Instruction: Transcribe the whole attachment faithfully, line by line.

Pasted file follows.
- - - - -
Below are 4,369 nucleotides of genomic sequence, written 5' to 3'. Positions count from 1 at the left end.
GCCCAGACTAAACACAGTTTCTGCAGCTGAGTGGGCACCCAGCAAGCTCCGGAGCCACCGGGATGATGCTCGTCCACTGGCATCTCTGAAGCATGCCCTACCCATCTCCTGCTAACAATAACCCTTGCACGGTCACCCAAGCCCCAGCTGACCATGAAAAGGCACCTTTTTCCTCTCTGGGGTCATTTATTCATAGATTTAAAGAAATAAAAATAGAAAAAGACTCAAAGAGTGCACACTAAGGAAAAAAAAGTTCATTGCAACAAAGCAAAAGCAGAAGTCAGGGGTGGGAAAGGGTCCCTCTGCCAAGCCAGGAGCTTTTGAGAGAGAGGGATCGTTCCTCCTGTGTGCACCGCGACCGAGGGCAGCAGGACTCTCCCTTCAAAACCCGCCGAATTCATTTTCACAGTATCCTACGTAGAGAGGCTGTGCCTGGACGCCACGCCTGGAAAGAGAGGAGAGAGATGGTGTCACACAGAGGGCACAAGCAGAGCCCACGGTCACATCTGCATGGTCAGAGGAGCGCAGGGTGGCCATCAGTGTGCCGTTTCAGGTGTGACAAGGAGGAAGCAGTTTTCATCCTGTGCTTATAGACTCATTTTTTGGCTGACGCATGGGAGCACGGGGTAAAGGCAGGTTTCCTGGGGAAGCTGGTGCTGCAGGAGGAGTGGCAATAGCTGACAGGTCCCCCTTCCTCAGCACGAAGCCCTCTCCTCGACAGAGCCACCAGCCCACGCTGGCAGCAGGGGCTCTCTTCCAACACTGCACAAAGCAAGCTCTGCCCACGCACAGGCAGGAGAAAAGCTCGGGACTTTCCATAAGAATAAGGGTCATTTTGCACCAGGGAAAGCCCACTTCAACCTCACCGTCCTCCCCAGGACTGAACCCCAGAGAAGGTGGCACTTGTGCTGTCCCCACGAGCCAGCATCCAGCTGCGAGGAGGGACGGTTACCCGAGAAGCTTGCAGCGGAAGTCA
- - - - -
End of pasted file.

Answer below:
Below are 4,369 nucleotides of genomic sequence, written 5' to 3'. Positions count from 1 at the left end.
GCCCAGACTAAACACAGTTTCTGCAGCTGAGTGGGCACCCAGCAAGCTCCGGAGCCACCGGGATGATGCTCGTCCACTGGCATCTCTGAAGCATGCCCTACCCATCTCCTGCTAACAATAACCCTTGCACGGTCACCCAAGCCCCAGCTGACCATGAAAAGGCACCTTTTTCCTCTCTGGGGTCATTTATTCATAGATTTAAAGAAATAAAAATAGAAAAAGACTCAAAGAGTGCACACTAAGGAAAAAAAAGTTCATTGCAACAAAGCAAAAGCAGAAGTCAGGGGTGGGAAAGGGTCCCTCTGCCAAGCCAGGAGCTTTTGAGAGAGAGGGATCGTTCCTCCTGTGTGCACCGCGACCGAGGGCAGCAGGACTCTCCCTTCAAAACCCGCCGAATTCATTTTCACAGTATCCTACGTAGAGAGGCTGTGCCTGGACGCCACGCCTGGAAAGAGAGGAGAGAGATGGTGTCACACAGAGGGCACAAGCAGAGCCCACGGTCACATCTGCATGGTCAGAGGAGCGCAGGGTGGCCATCAGTGTGCCGTTTCAGGTGTGACAAGGAGGAAGCAGTTTTCATCCTGTGCTTATAGACTCATTTTTTGGCTGACGCATGGGAGCACGGGGTAAAGGCAGGTTTCCTGGGGAAGCTGGTGCTGCAGGAGGAGTGGCAATAGCTGACAGGTCCCCCTTCCTCAGCACGAAGCCCTCTCCTCGACAGAGCCACCAGCCCACGCTGGCAGCAGGGGCTCTCTTCCAACACTGCACAAAGCAAGCTCTGCCCACGCACAGGCAGGAGAAAAGCTCGGGACTTTCCATAAGAATAAGGGTCATTTTGCACCAGGGAAAGCCCACTTCAACCTCACCGTCCTCCCCAGGACTGAACCCCAGAGAAGGTGGCACTTGTGCTGTCCCCACGAGCCAGCATCCAGCTGCGAGGAGGGACGGTTACCCGAGAAGCTTGCAGCGGAAGTCA